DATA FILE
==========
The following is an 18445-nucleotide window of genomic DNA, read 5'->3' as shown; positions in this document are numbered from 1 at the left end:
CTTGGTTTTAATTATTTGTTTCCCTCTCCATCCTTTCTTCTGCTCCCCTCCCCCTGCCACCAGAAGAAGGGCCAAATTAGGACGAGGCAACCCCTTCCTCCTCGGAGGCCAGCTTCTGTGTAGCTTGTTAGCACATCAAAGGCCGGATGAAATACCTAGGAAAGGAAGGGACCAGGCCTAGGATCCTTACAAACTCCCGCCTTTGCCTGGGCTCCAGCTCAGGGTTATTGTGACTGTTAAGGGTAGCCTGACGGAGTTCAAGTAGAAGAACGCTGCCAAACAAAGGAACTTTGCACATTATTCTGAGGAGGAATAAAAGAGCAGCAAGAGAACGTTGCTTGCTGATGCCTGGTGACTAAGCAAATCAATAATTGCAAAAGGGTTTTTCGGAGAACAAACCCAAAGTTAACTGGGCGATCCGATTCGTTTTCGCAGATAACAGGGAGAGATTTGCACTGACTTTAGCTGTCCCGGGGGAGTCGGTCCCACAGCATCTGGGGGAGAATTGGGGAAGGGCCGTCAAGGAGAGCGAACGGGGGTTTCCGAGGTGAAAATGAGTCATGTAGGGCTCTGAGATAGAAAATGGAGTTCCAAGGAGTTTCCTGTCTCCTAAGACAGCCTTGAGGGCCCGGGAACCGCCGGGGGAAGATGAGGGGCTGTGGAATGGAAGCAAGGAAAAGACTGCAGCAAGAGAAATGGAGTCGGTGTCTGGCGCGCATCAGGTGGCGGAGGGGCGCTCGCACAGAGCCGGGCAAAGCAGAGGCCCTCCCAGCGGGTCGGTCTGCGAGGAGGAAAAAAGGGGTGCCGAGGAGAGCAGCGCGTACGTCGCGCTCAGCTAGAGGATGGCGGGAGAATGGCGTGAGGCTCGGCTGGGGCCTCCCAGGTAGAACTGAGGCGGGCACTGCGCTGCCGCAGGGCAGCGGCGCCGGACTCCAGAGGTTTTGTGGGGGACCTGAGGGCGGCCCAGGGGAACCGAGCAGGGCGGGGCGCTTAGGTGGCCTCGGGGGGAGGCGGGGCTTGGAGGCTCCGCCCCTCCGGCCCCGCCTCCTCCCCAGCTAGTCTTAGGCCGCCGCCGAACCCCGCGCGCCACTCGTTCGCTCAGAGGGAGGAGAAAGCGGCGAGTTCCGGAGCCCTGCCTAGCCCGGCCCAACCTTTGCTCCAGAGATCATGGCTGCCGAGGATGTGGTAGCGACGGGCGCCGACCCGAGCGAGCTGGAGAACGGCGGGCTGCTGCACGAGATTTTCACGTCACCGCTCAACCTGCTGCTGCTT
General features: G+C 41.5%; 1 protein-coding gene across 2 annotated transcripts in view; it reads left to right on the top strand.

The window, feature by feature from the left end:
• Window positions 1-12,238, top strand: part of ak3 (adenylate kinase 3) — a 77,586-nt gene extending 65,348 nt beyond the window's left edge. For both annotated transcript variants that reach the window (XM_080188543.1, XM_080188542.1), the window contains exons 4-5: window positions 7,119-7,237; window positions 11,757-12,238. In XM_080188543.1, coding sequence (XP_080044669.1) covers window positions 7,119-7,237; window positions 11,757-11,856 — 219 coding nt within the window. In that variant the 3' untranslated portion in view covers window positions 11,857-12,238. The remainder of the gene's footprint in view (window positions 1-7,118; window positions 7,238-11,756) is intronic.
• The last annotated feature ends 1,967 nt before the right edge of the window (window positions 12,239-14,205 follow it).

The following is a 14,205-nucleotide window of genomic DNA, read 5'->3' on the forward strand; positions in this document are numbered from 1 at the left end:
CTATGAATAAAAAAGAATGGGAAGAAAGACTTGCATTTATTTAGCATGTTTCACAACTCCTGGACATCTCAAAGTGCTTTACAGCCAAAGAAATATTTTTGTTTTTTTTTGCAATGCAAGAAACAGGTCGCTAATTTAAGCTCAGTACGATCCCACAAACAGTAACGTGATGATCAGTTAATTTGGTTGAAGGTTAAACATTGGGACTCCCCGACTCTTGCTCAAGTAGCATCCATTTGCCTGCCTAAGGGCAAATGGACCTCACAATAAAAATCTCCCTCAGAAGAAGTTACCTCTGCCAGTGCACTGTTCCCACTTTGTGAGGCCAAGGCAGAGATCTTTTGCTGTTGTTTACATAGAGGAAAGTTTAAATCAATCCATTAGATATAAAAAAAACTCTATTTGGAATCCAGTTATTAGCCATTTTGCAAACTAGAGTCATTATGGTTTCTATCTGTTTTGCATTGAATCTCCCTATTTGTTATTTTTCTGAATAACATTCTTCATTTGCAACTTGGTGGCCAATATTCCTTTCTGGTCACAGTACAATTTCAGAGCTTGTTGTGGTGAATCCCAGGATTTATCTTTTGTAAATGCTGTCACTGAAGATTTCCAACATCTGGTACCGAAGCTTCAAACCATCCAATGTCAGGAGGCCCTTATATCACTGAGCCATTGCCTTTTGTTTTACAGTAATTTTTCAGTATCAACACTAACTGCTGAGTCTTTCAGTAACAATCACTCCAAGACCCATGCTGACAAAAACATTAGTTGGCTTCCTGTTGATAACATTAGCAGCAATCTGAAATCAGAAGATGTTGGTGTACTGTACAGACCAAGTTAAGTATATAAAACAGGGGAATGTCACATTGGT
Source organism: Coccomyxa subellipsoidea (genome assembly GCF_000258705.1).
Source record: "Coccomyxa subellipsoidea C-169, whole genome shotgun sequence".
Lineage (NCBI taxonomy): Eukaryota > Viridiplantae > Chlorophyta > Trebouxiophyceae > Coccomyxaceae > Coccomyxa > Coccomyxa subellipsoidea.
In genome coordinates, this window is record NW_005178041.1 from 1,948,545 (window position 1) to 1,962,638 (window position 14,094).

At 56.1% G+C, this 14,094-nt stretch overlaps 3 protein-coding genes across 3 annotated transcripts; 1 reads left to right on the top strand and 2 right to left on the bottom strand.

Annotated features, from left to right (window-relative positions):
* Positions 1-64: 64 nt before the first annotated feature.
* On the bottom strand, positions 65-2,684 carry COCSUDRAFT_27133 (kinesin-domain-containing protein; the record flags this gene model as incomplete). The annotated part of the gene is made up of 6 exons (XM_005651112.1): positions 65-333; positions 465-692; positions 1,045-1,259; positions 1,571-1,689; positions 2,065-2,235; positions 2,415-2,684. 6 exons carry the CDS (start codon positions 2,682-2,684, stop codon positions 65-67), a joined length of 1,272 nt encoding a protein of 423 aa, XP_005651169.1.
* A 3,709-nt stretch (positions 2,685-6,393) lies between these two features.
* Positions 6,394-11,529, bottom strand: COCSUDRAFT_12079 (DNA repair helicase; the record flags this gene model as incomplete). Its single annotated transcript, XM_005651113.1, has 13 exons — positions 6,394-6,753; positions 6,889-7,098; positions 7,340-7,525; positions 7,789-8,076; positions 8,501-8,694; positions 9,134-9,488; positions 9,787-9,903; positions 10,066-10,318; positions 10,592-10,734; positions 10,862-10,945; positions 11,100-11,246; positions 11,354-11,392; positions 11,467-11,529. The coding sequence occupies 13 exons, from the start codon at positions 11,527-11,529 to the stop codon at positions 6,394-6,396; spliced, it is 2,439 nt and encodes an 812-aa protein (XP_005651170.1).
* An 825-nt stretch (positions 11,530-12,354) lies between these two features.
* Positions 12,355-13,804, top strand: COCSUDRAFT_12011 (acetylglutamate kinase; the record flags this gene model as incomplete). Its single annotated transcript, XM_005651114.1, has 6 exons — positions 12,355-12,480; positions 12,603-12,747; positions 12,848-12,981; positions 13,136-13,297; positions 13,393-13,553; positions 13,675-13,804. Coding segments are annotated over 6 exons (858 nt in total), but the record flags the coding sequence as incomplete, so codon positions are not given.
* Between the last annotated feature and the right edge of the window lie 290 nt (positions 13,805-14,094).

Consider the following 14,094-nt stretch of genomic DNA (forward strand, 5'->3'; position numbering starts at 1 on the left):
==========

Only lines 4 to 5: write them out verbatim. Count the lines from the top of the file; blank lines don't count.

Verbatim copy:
The window, feature by feature from the left end:
• Window positions 1-12,238, top strand: part of ak3 (adenylate kinase 3) — a 77,586-nt gene extending 65,348 nt beyond the window's left edge. For both annotated transcript variants that reach the window (XM_080188543.1, XM_080188542.1), the window contains exons 4-5: window positions 7,119-7,237; window positions 11,757-12,238. In XM_080188543.1, coding sequence (XP_080044669.1) covers window positions 7,119-7,237; window positions 11,757-11,856 — 219 coding nt within the window. In that variant the 3' untranslated portion in view covers window positions 11,857-12,238. The remainder of the gene's footprint in view (window positions 1-7,118; window positions 7,238-11,756) is intronic.